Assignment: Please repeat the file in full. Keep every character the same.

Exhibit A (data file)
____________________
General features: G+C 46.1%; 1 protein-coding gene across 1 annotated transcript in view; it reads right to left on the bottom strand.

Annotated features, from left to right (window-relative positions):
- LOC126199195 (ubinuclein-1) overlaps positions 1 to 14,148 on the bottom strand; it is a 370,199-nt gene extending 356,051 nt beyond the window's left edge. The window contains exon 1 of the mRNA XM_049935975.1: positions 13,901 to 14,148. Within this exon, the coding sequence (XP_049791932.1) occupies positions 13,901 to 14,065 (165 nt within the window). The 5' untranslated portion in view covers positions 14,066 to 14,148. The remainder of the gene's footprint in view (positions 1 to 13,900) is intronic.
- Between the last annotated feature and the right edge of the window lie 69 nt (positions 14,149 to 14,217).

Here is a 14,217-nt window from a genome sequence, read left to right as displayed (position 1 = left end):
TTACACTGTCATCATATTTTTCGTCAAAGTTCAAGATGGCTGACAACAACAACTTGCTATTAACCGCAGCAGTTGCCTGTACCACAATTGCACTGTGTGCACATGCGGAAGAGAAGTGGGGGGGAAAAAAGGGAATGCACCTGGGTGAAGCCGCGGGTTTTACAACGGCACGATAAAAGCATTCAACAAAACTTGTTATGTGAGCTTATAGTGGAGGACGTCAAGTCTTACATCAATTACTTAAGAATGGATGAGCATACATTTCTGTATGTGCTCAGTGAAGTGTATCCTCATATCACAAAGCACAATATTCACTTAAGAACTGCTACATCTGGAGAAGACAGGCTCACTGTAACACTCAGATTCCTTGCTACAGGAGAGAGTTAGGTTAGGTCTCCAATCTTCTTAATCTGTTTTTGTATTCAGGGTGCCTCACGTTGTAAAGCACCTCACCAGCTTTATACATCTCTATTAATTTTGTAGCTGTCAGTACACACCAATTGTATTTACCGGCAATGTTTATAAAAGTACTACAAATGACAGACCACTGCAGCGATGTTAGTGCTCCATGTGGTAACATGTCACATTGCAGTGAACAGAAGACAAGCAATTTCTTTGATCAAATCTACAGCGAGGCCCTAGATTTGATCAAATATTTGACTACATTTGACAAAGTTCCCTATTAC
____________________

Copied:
General features: G+C 46.1%; 1 protein-coding gene across 1 annotated transcript in view; it reads right to left on the bottom strand.

Annotated features, from left to right (window-relative positions):
- LOC126199195 (ubinuclein-1) overlaps positions 1 to 14,148 on the bottom strand; it is a 370,199-nt gene extending 356,051 nt beyond the window's left edge. The window contains exon 1 of the mRNA XM_049935975.1: positions 13,901 to 14,148. Within this exon, the coding sequence (XP_049791932.1) occupies positions 13,901 to 14,065 (165 nt within the window). The 5' untranslated portion in view covers positions 14,066 to 14,148. The remainder of the gene's footprint in view (positions 1 to 13,900) is intronic.
- Between the last annotated feature and the right edge of the window lie 69 nt (positions 14,149 to 14,217).

Here is a 14,217-nt window from a genome sequence, read left to right as displayed (position 1 = left end):
TTACACTGTCATCATATTTTTCGTCAAAGTTCAAGATGGCTGACAACAACAACTTGCTATTAACCGCAGCAGTTGCCTGTACCACAATTGCACTGTGTGCACATGCGGAAGAGAAGTGGGGGGGAAAAAAGGGAATGCACCTGGGTGAAGCCGCGGGTTTTACAACGGCACGATAAAAGCATTCAACAAAACTTGTTATGTGAGCTTATAGTGGAGGACGTCAAGTCTTACATCAATTACTTAAGAATGGATGAGCATACATTTCTGTATGTGCTCAGTGAAGTGTATCCTCATATCACAAAGCACAATATTCACTTAAGAACTGCTACATCTGGAGAAGACAGGCTCACTGTAACACTCAGATTCCTTGCTACAGGAGAGAGTTAGGTTAGGTCTCCAATCTTCTTAATCTGTTTTTGTATTCAGGGTGCCTCACGTTGTAAAGCACCTCACCAGCTTTATACATCTCTATTAATTTTGTAGCTGTCAGTACACACCAATTGTATTTACCGGCAATGTTTATAAAAGTACTACAAATGACAGACCACTGCAGCGATGTTAGTGCTCCATGTGGTAACATGTCACATTGCAGTGAACAGAAGACAAGCAATTTCTTTGATCAAATCTACAGCGAGGCCCTAGATTTGATCAAATATTTGACTACATTTGACAAAGTTCCCTATTAC